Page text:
“Improving water quality in a system as big as the Snake River requires watershed-scale efforts across a broad range of stakeholders,” said Brett Dumas, environmental affairs director at Idaho Power. “The Snake River is the cornerstone of southern Idaho’s culture, communities, and incredible natural resources. Working together with groups like TFT who share a common vision for sustainable, holistic solutions will ensure the Snake River remains a valuable resource for future generations to come.”

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A hydropower dam is initially licensed by the Federal Energy Regulatory Commission (FERC) at the time of construction, it must then be periodically relicensed for continuation of the existing project. One component of the licensing/relicensing process is an examination of the potential environmental impact of the dam on the river ecosystem and function, and a mitigation plan to address any impacts. As part of the relicensing of the three-dam Hells Canyon Complex, Idaho Power Company plans to implement the Snake River Stewardship Program (SRSP), a watershed-scale restoration plan for offsetting temperature impacts.

Section 401 of the federal Clean Water Act requires state certification for a license issued by a federal agency for an activity that may result in a discharge into waters of the U.S., such as a hydropower dam. This requirement allows each state to have input into federal projects that may affect its rivers and streams and to ensure the projects will comply with state water quality standards. For the Hells Canyon Complex, both Idaho and Oregon Departments of Environmental Quality must review and grant 401 certification.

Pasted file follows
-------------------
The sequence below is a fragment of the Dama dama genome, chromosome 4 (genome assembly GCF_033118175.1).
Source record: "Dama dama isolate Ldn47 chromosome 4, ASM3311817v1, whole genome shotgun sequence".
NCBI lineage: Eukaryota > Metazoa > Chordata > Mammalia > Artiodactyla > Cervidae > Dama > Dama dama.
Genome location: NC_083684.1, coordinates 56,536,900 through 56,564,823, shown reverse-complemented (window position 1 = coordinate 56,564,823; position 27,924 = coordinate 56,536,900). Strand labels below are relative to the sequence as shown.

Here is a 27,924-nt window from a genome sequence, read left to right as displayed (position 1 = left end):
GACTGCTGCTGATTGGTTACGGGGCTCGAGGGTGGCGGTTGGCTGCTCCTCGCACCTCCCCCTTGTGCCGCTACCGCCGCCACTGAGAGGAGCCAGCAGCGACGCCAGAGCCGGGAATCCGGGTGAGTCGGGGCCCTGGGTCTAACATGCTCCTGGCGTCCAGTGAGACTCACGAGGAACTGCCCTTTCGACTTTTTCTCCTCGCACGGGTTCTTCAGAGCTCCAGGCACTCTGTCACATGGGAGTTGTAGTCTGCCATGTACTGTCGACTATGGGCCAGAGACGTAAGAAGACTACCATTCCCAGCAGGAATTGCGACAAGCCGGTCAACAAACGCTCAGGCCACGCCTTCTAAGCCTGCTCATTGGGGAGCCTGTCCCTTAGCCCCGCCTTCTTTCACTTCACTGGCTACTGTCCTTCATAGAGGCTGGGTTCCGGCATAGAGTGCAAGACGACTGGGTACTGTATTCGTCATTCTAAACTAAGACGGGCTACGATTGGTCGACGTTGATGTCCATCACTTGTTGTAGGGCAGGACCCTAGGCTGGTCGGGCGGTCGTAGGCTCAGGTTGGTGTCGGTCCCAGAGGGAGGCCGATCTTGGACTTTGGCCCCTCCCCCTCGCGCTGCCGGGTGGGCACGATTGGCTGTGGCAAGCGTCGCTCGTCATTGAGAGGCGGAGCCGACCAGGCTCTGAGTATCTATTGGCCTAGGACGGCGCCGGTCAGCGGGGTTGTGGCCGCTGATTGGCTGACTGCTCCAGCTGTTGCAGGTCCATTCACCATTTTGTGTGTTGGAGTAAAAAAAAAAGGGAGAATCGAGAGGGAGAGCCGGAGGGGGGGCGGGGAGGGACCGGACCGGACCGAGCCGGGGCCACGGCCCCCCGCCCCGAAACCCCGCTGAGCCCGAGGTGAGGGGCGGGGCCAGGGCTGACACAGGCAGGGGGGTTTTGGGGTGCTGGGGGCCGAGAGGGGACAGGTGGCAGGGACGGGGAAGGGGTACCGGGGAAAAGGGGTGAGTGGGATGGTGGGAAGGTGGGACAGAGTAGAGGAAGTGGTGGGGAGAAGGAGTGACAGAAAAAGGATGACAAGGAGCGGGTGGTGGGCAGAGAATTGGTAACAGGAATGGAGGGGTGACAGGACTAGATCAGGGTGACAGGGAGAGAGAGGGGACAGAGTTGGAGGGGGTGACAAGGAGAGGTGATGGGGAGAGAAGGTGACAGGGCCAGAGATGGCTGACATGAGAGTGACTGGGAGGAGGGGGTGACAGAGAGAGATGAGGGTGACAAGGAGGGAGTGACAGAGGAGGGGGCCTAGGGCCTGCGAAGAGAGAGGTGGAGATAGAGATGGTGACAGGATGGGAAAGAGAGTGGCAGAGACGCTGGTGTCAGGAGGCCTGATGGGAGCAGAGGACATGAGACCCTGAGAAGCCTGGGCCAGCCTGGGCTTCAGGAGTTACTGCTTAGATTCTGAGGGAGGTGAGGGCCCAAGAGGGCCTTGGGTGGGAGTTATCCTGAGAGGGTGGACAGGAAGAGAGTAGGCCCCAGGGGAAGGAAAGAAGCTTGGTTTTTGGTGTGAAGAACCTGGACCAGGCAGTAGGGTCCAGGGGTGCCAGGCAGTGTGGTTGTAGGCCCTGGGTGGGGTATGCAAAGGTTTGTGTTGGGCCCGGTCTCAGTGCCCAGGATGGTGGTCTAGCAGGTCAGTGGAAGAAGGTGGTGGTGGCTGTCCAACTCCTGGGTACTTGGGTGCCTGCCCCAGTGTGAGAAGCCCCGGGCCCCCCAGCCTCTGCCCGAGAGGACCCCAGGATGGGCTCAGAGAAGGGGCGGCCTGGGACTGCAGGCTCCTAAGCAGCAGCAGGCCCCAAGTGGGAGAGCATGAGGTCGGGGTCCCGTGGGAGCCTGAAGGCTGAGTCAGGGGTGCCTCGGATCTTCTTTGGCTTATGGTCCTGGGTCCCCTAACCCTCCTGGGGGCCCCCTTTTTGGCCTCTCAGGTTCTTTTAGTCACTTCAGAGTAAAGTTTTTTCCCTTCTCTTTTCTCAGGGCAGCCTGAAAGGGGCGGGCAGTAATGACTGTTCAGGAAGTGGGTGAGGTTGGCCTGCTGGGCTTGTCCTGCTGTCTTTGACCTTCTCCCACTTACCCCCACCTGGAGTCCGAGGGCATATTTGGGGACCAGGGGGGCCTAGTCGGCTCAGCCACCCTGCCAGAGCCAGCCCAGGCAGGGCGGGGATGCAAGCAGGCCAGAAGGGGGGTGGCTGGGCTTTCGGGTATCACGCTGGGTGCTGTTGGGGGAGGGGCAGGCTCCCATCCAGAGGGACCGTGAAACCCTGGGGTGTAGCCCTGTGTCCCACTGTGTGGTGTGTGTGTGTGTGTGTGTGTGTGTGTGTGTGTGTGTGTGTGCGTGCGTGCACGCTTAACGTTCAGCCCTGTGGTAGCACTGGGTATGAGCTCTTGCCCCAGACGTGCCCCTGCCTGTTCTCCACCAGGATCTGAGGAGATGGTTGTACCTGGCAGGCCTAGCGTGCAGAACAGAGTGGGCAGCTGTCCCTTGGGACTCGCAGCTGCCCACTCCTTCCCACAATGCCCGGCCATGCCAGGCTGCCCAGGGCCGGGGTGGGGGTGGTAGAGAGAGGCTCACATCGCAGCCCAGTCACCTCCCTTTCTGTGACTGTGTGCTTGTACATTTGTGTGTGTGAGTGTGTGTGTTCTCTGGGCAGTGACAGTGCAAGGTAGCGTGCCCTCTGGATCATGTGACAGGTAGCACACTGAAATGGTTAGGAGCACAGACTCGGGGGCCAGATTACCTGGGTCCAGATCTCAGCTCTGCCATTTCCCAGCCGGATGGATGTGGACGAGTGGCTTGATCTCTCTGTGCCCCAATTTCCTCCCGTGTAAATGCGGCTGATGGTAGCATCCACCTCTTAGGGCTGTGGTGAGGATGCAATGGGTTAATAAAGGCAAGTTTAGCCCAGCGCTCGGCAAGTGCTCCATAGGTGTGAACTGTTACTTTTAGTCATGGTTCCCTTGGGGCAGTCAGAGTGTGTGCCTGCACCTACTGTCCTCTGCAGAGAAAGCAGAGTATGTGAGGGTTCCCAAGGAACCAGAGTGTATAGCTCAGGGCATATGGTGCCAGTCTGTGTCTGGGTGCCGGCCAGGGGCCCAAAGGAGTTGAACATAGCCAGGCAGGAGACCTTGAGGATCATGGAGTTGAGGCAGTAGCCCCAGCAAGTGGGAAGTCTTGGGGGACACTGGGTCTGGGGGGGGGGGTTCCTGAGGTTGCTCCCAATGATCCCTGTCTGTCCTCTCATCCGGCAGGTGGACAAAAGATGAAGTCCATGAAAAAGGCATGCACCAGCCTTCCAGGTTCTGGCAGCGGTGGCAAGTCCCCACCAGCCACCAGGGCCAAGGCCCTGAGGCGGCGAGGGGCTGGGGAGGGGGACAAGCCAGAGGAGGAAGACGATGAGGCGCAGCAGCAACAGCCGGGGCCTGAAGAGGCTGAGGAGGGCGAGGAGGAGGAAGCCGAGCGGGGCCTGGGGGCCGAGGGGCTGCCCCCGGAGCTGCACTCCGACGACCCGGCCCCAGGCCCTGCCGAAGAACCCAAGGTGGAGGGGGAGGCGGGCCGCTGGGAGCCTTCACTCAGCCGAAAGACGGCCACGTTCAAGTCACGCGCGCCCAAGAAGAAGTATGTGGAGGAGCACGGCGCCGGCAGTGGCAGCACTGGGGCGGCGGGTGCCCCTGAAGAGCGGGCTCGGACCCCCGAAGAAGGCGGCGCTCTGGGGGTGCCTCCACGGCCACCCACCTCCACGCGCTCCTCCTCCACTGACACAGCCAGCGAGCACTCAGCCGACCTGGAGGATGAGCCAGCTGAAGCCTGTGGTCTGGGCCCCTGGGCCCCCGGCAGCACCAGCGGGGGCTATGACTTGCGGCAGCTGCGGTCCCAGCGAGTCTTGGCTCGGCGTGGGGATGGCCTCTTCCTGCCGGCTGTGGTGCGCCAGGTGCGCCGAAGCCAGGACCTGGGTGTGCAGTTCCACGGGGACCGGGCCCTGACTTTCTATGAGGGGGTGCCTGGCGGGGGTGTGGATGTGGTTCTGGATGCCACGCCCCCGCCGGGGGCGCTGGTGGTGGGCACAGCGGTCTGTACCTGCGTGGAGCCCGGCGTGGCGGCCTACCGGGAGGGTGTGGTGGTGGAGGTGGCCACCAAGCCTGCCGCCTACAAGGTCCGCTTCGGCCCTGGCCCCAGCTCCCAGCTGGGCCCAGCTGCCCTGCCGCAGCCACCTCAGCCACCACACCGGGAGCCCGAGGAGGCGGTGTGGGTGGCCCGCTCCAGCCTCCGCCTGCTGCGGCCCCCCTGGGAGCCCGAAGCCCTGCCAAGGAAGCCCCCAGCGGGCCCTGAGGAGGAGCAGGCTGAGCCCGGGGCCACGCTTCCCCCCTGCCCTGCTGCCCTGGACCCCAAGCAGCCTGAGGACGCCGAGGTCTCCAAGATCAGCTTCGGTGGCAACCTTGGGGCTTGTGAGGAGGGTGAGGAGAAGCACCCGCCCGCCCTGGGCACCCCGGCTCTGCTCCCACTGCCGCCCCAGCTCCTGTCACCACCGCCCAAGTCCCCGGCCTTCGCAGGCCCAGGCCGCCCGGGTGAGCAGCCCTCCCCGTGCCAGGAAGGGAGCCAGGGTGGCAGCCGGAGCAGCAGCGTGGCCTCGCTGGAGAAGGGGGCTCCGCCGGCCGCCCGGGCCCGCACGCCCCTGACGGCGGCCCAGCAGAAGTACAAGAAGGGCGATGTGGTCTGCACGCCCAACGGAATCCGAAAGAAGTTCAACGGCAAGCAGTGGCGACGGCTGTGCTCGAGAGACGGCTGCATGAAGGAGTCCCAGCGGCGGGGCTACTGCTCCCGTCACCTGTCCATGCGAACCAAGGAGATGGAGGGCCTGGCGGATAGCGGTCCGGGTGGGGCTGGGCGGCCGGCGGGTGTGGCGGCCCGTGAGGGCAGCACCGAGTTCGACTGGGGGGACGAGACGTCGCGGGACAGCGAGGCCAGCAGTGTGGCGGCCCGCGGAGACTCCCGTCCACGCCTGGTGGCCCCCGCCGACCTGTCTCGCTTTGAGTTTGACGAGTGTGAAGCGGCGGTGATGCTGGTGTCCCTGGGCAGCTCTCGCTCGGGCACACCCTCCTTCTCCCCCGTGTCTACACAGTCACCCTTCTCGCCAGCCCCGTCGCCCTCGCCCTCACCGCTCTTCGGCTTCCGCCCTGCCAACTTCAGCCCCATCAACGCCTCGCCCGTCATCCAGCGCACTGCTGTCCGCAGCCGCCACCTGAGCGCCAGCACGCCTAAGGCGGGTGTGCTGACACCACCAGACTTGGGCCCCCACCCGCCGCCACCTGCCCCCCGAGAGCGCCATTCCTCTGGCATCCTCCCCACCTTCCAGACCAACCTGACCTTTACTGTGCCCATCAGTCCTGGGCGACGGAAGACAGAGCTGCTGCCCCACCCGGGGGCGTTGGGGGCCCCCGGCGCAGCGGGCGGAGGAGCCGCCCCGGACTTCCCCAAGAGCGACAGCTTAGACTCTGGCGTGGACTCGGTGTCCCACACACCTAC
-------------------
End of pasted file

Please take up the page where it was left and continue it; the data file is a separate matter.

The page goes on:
Oregon and Idaho Departments of Environmental Quality jointly set water quality targets for the 2,500 square miles of the impaired Snake River-Hells Canyon subbasins. The Snake River-Hells Canyon Total Maximum Daily Load (TMDL) contains temperature load allocations for point sources and nonpoint dischargers, like the Hells Canyon Complex. The load allocation assigned to the Hells Canyon Complex is exceeded during the fall; Idaho Power must address elevated water temperatures below Hells Canyon Dam. An increased thermal load in the water can negatively impact the rearing and spawning habitat of cold-water fish. In order to offset its portion of the heat load in the TMDL, Idaho Power will implement the multi-project SRSP as part of a Temperature Management and Compliance Plan. Meeting the requirements of the Snake River-Hells Canyon TMDL for temperature is part of Section 401 certification.

The Shade-a-lator module, a unit of the HeatSource model, is used to calculate temperature improvements as a reduction in thermal loading from the sun to the river due to riparian (streamside) vegetation. Riparian trees block the sun, increasing the shading of the stream. Riparian revegetation creates thermal improvement that are quantified in units of kilocalories per day. Riparian revegetation projects are proposed for more than 100 miles of streambank along 10 tributaries of the Snake River. The proposed riparian revegetation projects will restore many of the natural riparian functions that are currently missing from the Snake River tributaries. Over time, these revegetated riparian areas will not only shade the streams, but will also contribute large wood and other organic material to the stream, stabilize streambanks, increase cold-water patches, and increase water storage.